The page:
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Grassroots Globalization (Daniel Aivazov)

Daniel Aivazov

As was discussed in the first lecture, globalization has been a driving force of international economics for quite some time, despite the mid 1900s stalling of globalization. It has allowed for the trade and exchange of goods across borders, continents, and continents. This is what I believe has the greatest impact on my daily life. Inventions and technological advancements are made possible by the exchange of intellectual capital by entire multinational communities and ecosystems. Products manufactured from all around the world are used by people just like me every single day.

As a child of an immigrant family who grew up in a suburb of Washington D.C., I am someone who has experienced and witnessed the effects and influences of globalization from a very young age. Immigrants of all generations are ubiquitous throughout my area, so people from a diverse variety of backgrounds have been omnipresent in my family’s tenure in America, as well as throughout my childhood, adolescence, and young adulthood. Interacting with my peers and their families has allowed me and my relatives to soak up all different kinds of cultural ideas and values. These would likely have not been so readily available to us were it not for the international immigration that globalization permits.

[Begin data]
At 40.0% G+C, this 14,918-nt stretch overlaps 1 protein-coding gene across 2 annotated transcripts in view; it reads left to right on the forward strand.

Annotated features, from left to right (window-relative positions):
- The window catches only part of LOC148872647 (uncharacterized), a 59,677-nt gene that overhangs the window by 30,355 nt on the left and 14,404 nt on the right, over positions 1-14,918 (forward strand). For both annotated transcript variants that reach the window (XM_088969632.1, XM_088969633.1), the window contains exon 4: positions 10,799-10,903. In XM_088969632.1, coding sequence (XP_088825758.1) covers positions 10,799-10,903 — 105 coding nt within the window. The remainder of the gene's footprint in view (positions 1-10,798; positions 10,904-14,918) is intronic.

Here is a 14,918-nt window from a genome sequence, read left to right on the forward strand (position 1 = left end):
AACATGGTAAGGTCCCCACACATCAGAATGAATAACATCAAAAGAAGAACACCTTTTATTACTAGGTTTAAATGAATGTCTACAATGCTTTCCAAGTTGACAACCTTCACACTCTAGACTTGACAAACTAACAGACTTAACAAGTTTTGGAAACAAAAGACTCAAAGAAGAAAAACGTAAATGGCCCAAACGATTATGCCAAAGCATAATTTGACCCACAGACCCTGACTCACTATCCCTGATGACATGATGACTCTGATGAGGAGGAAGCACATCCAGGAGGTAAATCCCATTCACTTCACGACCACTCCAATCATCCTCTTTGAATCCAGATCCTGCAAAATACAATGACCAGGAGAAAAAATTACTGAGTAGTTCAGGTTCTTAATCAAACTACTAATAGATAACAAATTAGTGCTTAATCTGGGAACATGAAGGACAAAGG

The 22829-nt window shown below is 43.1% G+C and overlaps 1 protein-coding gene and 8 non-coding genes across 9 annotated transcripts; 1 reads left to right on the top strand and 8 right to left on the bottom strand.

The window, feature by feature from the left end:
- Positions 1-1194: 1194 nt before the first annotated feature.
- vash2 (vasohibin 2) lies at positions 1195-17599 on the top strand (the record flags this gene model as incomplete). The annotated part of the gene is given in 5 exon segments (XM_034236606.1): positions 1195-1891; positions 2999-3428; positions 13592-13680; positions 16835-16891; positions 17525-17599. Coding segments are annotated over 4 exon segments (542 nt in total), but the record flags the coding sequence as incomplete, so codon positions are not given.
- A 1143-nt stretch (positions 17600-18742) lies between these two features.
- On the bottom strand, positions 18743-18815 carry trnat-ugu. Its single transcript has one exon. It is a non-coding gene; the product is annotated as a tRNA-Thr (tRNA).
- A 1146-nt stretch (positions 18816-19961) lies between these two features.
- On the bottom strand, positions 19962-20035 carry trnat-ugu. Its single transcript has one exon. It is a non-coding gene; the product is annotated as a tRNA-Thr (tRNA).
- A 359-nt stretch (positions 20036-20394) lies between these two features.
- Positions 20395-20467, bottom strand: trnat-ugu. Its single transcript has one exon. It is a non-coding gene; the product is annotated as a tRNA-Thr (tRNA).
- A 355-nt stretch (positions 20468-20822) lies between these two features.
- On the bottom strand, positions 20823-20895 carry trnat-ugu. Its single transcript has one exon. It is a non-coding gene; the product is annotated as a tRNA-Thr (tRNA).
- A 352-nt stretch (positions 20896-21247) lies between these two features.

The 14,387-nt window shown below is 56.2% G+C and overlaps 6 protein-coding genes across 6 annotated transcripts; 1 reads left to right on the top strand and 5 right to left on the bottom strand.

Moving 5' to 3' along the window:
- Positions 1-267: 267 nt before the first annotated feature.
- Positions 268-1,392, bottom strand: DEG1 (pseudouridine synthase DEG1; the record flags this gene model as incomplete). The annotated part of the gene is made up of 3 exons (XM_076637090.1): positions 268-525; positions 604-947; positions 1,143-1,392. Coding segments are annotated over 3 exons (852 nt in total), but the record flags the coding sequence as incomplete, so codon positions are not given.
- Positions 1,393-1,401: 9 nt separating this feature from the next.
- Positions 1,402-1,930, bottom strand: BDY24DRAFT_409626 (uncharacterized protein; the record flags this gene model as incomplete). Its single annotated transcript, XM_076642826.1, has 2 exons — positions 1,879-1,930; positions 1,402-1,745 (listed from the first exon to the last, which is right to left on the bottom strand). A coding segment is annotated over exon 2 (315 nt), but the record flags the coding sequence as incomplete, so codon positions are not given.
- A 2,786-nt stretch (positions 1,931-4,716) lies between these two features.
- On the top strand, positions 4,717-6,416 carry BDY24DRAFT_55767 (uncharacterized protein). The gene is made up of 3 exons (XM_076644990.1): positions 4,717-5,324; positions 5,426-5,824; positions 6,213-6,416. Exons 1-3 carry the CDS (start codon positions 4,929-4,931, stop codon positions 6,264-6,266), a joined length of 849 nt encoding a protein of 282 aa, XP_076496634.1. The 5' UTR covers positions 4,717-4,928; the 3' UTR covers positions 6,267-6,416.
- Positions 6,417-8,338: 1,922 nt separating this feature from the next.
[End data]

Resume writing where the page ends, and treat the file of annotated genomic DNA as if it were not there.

Though the question is one that is multidimensional and complex, I am of the opinion that, in general, globalization has been made a positive impact on the world as a whole, and specifically, the United States. Though these positive outcomes have occasionally been born from selfish and unsympathetic motives, the overall good that globalization has led to is so immense, that it is difficult to quantify. According to the World Bank, levels of extreme poverty and poverty have decreased both globally and domestically over the last couple of decades.

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